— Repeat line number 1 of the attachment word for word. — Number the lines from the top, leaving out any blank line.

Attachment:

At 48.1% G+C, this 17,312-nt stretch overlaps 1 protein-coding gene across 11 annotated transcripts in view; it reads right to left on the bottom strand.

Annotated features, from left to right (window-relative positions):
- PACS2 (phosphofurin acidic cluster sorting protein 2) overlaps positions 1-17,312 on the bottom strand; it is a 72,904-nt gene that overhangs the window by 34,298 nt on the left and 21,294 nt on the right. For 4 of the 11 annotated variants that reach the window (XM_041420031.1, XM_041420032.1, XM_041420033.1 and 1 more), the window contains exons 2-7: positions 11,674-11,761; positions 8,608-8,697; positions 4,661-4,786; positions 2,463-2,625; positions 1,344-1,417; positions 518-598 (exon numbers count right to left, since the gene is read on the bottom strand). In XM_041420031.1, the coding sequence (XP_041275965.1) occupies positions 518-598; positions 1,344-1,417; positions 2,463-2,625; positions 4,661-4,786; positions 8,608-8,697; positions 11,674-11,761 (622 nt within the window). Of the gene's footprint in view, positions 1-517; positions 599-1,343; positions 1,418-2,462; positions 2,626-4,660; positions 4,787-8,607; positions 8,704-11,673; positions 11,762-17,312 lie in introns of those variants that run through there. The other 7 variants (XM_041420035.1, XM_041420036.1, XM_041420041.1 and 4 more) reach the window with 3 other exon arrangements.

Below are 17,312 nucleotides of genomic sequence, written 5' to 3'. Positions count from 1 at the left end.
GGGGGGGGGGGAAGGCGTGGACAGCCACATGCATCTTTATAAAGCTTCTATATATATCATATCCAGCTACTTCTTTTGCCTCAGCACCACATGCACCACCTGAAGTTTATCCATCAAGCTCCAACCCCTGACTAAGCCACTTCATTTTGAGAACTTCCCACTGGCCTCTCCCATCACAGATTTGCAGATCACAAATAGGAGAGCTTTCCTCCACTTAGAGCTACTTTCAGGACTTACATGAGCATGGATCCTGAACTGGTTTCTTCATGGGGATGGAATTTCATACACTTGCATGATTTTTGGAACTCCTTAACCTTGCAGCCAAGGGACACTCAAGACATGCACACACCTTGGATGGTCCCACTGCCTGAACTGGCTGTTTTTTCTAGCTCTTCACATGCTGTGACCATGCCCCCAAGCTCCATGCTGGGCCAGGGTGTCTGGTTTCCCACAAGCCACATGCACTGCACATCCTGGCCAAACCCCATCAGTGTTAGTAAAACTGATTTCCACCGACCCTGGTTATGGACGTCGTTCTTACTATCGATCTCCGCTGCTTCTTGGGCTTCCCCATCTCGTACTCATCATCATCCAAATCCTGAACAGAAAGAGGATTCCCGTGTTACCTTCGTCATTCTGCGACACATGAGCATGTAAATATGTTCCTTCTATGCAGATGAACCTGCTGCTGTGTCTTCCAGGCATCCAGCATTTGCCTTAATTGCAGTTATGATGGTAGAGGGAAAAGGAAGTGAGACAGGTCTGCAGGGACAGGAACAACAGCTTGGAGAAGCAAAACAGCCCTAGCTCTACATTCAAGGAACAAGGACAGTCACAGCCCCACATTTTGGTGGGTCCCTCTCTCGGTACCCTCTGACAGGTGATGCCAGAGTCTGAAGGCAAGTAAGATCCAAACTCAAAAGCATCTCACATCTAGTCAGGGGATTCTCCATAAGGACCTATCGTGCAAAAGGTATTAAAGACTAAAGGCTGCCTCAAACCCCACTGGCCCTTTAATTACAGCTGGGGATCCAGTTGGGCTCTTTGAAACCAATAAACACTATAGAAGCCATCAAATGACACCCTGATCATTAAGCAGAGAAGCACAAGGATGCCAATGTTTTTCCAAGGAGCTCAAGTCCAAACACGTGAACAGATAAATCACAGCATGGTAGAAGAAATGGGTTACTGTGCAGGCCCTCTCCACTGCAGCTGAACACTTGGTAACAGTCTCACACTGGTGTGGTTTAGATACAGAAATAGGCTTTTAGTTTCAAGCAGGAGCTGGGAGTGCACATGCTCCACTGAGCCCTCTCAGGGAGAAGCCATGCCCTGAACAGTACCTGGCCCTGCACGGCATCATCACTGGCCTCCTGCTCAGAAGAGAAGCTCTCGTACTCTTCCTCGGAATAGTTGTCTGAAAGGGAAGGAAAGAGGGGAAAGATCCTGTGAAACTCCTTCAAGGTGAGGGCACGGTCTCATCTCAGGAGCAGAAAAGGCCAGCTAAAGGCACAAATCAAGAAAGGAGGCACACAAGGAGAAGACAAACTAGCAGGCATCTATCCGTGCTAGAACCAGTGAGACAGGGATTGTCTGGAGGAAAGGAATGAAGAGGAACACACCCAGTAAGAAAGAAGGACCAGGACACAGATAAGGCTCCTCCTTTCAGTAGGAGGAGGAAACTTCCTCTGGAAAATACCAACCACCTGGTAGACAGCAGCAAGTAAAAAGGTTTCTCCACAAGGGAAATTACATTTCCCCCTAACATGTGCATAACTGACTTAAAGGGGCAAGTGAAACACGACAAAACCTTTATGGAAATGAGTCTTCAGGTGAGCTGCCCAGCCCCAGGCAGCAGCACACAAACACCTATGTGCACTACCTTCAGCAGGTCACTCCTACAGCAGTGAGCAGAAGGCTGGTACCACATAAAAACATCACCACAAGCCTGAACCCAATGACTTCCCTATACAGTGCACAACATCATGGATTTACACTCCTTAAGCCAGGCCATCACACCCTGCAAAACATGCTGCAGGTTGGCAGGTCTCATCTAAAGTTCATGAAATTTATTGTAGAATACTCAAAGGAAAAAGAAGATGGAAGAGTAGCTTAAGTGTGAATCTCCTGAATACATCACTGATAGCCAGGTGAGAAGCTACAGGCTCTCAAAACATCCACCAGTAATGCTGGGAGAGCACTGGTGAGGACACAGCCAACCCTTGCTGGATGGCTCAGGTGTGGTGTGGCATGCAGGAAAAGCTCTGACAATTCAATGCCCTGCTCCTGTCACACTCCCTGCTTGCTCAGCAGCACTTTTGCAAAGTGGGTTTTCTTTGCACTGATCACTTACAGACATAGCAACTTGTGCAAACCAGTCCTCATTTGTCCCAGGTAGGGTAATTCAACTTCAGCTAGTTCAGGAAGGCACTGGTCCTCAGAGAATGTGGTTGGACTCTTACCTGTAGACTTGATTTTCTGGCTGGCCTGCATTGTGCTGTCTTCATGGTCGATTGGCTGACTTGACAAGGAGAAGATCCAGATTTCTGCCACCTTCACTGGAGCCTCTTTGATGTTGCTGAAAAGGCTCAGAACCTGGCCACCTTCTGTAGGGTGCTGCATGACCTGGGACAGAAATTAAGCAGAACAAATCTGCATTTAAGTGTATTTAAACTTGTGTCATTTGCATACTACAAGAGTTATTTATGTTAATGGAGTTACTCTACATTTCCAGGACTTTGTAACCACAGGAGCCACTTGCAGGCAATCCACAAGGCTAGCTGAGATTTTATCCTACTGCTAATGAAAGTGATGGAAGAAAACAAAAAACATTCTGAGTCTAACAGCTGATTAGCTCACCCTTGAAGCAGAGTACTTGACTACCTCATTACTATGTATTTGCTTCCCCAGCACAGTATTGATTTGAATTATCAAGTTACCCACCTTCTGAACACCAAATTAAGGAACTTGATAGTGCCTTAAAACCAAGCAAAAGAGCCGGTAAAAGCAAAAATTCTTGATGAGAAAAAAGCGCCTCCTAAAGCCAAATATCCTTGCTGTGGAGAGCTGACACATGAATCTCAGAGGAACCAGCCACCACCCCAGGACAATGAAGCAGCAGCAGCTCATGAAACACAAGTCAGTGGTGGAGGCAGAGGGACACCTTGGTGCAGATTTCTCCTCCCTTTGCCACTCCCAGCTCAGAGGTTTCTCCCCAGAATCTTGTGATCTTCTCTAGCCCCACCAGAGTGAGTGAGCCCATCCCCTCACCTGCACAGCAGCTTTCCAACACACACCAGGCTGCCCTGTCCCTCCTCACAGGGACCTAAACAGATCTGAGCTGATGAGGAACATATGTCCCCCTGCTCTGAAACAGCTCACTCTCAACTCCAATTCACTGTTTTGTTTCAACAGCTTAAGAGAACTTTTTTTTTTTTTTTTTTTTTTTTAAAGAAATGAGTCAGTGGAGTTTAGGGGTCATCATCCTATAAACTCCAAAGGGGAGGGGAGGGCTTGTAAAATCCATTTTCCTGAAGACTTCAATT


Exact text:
At 48.1% G+C, this 17,312-nt stretch overlaps 1 protein-coding gene across 11 annotated transcripts in view; it reads right to left on the bottom strand.